Learning objectives include:
- Finding new clients and public interest design projects
- Learning about new fee sources and structures
- Learning methods of working with a community as a design partner
- Leveraging other partners and assets to address project challenges
- Maximizing a project’s positive impact on a community
- Moving beyond LEED to measure positive social, economic, & environmental impact
- Understanding public interest design and how it is re-shaping professional practice
This two-day intensive course is presented by Design Corps, the SEED Network,
AIA National, and the M.S. in Sustainable Design Program at the CUA.
Inscape Publico, a nonprofit architecture firm in Washington DC, is hosting it’s 2nd annual Social Impact Design Celebration. It is the social event for all of those supporting social impact design in architecture, design, development, and construction in the DC area. Tickets include hors d’oeuvres, an open bar, live music, unique silent auction items, and a chance to meet and view the work of leaders in the field. All proceeds will support the mission of Inscape Publico.
And…you can enter to win a new ‘Handsome Devil’ bicycle, valued at $1,200. Drawing will take place on Nov 2, 2016 at the Social Impact Design Celebration (need not be present to win). Bike raffle tickets here.
See more about Inscape Publico. Event tickets here.
image courtesy of DC LBCC
Last year the DC Living Building Challenge Collaborative organized a design competition for an affordable housing project in Washington DC. The competition was for 10 affordable single family homes in the historic neighborhood of Deanwood in Washington DC that are designed to meet the International Living Futures Institute’s rigorous sustainable requirements of their Living Building Challenge. Award winners will be presenting their work February 1, 2016 at Catholic University.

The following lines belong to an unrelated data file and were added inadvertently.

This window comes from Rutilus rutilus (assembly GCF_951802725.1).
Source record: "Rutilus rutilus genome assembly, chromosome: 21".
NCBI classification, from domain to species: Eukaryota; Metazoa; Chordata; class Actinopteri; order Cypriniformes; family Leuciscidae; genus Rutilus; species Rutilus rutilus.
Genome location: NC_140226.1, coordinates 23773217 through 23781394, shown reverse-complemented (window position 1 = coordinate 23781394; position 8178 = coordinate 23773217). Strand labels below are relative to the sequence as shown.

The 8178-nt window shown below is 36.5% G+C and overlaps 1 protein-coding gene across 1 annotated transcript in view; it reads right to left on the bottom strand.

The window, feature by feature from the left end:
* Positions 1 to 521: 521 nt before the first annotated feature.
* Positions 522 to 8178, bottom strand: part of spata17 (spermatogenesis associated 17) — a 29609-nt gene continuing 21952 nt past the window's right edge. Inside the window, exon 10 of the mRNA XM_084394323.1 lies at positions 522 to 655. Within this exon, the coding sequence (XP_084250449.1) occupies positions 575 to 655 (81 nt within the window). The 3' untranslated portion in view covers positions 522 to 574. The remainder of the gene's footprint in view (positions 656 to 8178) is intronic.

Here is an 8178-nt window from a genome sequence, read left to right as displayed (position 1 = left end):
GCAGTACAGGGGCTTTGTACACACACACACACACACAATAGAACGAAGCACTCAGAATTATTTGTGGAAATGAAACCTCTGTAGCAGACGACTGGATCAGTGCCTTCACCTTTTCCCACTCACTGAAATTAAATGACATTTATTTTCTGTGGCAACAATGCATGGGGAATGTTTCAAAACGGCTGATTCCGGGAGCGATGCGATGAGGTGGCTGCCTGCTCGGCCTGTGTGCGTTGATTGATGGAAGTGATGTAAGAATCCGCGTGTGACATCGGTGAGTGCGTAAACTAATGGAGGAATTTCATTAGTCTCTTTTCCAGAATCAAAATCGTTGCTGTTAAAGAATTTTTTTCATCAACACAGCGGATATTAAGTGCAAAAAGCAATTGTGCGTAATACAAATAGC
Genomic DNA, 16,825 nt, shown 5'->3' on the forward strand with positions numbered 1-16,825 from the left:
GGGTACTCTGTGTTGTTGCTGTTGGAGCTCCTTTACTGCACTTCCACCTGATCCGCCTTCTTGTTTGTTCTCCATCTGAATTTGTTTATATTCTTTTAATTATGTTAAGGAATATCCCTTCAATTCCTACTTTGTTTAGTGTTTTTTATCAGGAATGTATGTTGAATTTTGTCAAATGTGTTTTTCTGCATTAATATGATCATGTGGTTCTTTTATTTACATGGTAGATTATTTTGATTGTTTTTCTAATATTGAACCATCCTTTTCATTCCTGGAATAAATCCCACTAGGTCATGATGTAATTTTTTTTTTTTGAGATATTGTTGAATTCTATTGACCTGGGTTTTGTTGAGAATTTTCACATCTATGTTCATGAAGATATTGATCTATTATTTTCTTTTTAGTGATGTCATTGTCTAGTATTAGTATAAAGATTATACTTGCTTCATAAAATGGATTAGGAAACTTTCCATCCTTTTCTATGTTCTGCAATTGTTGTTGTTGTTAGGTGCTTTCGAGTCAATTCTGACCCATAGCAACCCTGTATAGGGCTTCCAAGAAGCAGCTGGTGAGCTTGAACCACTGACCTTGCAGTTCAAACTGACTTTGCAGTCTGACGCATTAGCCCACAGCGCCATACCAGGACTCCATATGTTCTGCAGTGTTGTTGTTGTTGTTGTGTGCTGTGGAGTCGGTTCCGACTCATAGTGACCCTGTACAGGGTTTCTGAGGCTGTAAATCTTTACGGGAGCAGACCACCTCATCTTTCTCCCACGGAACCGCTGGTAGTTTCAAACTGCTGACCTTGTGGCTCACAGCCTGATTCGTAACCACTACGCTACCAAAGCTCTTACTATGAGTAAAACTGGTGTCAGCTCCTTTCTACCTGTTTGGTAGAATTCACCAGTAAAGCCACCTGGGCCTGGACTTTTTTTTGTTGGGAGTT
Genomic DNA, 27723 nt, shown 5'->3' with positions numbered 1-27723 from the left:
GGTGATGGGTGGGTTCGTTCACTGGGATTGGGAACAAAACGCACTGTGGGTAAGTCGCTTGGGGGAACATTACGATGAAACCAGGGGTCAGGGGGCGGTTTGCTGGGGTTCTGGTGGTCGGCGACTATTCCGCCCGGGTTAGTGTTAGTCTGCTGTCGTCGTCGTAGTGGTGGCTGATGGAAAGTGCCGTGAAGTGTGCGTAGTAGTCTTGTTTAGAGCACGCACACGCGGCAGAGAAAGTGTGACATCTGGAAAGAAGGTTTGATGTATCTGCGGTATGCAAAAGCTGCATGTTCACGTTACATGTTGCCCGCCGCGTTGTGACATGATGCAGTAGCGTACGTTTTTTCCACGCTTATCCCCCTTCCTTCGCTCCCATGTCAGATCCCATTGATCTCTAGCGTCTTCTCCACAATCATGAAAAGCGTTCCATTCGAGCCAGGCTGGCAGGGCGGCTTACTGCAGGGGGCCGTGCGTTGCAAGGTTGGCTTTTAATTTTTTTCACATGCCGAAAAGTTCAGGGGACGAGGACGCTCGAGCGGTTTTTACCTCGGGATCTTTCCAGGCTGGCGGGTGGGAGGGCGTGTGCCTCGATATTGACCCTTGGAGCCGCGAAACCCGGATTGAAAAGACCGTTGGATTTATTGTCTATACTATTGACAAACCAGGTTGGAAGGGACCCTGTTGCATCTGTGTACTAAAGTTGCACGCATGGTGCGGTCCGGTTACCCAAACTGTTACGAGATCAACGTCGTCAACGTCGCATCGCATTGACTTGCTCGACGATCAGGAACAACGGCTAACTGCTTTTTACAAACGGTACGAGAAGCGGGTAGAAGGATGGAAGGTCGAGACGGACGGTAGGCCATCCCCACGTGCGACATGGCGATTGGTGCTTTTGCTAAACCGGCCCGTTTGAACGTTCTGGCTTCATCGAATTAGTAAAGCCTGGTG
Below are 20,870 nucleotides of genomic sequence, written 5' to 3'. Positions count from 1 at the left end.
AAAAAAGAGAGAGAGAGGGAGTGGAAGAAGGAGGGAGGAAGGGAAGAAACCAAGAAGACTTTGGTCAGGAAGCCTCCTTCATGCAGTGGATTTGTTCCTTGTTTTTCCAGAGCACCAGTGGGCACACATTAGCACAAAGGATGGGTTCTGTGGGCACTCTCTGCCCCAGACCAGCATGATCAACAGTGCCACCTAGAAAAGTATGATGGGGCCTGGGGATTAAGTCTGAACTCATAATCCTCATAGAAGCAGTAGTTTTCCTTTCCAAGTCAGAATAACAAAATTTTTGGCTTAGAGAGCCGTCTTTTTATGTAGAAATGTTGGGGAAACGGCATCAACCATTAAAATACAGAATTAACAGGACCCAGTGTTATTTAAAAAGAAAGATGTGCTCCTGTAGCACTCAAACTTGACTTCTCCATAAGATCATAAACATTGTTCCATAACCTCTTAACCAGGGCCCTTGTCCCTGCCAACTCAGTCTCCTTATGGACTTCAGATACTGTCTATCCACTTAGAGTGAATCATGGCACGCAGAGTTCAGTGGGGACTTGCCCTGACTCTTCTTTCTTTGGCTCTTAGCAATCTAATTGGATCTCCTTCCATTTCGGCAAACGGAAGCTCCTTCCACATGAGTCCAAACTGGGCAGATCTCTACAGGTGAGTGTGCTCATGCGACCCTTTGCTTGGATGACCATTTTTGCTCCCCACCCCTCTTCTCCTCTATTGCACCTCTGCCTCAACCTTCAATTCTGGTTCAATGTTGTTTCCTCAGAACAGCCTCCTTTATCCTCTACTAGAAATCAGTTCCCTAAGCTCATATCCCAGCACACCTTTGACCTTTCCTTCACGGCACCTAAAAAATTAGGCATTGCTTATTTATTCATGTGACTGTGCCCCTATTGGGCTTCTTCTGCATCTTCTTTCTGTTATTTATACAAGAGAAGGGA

1st Place: The “Urban Grapevine” team was Mike Binder (Binder Regenerative Design,) Marcie Meditch (Meditch Murphey Architects,) Thomas Serra (Independent Engineering,) Lael Taylor (Meditch Murphey Architects) and Jenny Wienckowski (Rain Underground, LLC.) The project excelled in all of the Living Building Challenge v3.0 petals: Place, Water, Energy, Health and Happiness, Material, Equity and Beauty.
2nd Place: The “Deanwood Market” team was made up of William Teass and Charles Warren (Taess Warren Architects,) Ryan Moody and Jason Reibold (Moody Landscape Architecture) and Chris French (District Homes.) This project also excelled at all of the petals, most of all energy and place.
Honorable Mention: The “Coming Together” by team 521 composed of Lindsey Falasca (Hickok Cole Architects,) Elin Zurbrigg (Mi Casa Inc,) Paul Totten (WSP in the USA,) Daniel Moring (IBC Engineering) and Apryl Webb (Skanska.) Bethany Bezak of DC Water thought this project was the most innovative in its water treatment. This project also incorporated a workplace strategy for the community.
RSVP for the event. See more from the award winners and their submissions on the DC LBCC website.